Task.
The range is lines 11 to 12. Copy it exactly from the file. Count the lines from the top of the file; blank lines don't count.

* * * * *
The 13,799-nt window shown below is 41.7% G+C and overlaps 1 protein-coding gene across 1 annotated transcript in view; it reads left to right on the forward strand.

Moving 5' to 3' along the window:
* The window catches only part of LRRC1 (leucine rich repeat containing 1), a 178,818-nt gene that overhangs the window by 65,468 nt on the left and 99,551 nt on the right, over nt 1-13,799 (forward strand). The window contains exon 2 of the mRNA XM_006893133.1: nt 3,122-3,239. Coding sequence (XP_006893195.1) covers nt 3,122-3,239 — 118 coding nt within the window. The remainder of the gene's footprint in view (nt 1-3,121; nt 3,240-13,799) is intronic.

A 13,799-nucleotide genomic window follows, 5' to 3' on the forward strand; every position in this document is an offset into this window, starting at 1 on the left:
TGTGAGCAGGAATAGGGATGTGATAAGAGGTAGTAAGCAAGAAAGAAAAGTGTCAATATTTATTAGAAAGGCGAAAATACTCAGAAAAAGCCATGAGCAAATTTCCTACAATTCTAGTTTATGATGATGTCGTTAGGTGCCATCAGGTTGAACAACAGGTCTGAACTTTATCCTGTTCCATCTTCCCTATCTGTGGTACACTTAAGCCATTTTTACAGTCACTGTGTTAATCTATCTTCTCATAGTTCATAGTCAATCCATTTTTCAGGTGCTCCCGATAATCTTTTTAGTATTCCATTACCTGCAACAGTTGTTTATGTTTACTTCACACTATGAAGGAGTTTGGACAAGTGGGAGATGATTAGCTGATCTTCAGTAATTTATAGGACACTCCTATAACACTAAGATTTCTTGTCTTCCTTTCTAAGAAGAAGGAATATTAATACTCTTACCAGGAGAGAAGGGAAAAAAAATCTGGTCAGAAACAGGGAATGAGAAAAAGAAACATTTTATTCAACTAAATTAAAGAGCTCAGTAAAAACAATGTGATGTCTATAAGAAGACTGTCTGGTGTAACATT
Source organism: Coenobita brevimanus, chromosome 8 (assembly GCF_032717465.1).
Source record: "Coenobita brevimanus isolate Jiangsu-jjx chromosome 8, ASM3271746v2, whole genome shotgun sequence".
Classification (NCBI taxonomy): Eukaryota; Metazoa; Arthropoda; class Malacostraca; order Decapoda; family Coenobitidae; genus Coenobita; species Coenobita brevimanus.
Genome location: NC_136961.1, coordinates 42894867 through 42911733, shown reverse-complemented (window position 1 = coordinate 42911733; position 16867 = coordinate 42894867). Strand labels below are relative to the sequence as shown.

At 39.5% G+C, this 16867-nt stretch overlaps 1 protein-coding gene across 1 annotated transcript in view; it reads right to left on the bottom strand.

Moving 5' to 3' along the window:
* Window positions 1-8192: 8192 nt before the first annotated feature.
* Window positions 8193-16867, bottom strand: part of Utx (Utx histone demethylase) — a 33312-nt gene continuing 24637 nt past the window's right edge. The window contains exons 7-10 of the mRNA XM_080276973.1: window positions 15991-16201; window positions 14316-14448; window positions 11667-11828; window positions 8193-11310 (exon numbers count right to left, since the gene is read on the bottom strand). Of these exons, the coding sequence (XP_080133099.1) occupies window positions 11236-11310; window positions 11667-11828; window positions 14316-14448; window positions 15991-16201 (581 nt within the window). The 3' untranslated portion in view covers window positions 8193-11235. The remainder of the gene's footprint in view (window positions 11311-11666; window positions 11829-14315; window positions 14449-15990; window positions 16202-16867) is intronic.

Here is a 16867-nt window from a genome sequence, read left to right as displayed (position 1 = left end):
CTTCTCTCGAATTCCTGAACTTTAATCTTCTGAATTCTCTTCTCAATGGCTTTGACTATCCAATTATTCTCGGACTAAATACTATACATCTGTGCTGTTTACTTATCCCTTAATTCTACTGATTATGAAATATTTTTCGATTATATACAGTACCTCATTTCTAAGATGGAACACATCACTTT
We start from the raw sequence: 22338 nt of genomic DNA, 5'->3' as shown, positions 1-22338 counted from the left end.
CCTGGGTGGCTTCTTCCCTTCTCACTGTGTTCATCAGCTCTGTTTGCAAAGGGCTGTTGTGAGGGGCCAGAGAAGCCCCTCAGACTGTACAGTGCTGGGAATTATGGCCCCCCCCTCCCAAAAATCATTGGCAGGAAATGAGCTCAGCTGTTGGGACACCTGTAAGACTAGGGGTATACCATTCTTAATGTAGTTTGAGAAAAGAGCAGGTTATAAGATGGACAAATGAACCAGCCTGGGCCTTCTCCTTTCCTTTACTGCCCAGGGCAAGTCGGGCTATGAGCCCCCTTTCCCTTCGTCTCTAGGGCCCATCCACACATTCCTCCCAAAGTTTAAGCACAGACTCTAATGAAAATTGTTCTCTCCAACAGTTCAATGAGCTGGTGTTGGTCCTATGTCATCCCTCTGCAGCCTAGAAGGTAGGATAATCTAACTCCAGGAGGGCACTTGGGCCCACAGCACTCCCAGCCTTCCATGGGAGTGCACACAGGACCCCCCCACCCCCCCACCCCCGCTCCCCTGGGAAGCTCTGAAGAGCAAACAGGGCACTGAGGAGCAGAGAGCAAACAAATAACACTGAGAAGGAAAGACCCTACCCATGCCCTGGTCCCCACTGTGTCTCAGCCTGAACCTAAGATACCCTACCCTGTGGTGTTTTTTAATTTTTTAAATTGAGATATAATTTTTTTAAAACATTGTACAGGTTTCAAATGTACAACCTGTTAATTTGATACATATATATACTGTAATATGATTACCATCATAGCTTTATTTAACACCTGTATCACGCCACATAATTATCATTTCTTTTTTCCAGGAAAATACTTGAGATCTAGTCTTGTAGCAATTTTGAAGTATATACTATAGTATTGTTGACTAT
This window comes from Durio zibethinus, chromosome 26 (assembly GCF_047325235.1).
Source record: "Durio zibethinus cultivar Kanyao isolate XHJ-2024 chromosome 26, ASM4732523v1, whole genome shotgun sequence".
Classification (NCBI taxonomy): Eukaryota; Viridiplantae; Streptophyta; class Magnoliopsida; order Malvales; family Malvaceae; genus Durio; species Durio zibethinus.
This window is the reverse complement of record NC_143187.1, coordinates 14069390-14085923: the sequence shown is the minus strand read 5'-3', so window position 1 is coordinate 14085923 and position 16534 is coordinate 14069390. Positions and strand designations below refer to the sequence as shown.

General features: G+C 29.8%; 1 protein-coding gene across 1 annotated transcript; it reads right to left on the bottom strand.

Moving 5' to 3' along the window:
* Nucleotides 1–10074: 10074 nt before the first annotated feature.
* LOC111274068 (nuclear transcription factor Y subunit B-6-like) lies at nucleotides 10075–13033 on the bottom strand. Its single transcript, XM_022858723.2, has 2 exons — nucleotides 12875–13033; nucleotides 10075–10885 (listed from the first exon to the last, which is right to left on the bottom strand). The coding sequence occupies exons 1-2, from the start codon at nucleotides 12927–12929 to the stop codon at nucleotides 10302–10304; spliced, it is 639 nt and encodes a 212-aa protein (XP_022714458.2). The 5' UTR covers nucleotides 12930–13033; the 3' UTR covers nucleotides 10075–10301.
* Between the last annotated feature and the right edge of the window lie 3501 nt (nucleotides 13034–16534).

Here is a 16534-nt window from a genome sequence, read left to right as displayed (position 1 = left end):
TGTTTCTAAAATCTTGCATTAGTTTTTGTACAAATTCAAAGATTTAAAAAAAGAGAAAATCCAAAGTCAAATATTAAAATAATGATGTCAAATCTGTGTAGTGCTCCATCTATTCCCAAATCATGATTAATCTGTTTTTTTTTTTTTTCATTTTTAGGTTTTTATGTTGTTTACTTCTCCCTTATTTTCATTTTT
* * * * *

Moving 5' to 3' along the window:
* Window positions 1-8192: 8192 nt before the first annotated feature.